And it wasn’t awful! It was….quiet. I felt….calm. The biggest surprise was how connected I felt. But this connection wasn’t in a physical way – like the way I usually connect through my body and its senses – seeing, hearing, feeling, smelling, tasting, touching, and knowing in these tangible ways that a connection has been established.

The connection just….was. And it wasn’t just connection to people, or animals, or plants, or the elements, or my internal organs or any of that. It was just….connection. Nothing was preferred or avoided. This wasn’t necessary.

In case this is all getting just a little (or a lot) too esoteric, I also have to say I was surprised I was having this experience in the middle of an otherwise very ordinary morning meditation and not in one of those dramatic and flashy “near-death” experiences so many other people describe.

I’ve often envied those folks because they seem to near-universally come back so much happier than when they left. And when they come back, their fear of death has gone missing. I have always felt envious – like, how hard would it be to give me just the teensiest tiniest little near-death experience too so I could lose my fear of death and dying? I mean, is that so much to ask?

But mine didn’t come with lights and a backdrop and a camera crew. It wasn’t on an operating table or in the midst of a 10-car pileup, all tangled up in rust and metal. I’m still not one-hundred-percent sure it really was a near-death or, perhaps more accurately, near-to-death or approaching-death experience.

Except that I feel more peaceful, more accepting, in this area of my life. As I watch my parents and my pets and my friends and myself age, I feel slightly less terrified at my own presence amidst it all, as observer, loved one, passive or active participant. I feel a little calmer in a way that permits contemplation of the potential up-side of death (like, it could even be BETTER than life for all I know!).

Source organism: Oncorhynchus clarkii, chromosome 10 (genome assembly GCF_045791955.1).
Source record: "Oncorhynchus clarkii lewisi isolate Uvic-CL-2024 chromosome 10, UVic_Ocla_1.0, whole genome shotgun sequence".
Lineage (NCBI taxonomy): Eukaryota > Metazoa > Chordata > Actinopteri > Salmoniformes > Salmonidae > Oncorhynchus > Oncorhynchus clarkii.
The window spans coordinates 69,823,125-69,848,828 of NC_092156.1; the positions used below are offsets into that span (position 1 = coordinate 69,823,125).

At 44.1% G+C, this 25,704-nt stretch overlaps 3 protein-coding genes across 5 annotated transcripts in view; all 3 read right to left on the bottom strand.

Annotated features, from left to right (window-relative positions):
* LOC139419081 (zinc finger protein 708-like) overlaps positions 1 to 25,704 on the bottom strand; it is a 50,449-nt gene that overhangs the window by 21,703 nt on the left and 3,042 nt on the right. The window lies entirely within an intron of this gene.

The coolest part is that I now find I can go back to that experience and access it again if the fear of dying or death (or both) begins to come up again. I can go back and remember that feeling of letting go, of being held, weightless, and of releasing into something that is different yet not scary, where I am me and yet not me.

And I have this feeling I have only just scratched the surface of all this small, quiet, unassuming little meditation has come to share with me.

Today’s Takeaway: Have you ever had any kind of near-death or near-to-death or approaching-death or dying experience? If so, was it reassuring? If not, do you feel like having this type of experience might be beneficial to you? I’d love to hear your stories!


I Think I Might Know What It Is Like to Die

Shannon Cutts

Parrot, tortoise & box turtle mama. Writer. Author. Mentor. Champion of all people (and things) recovered and recovering.

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APA Reference
Cutts, S. (2019). I Think I Might Know What It Is Like to Die. Psych Central. Retrieved on June 2, 2020, from


Last updated: 26 Feb 2019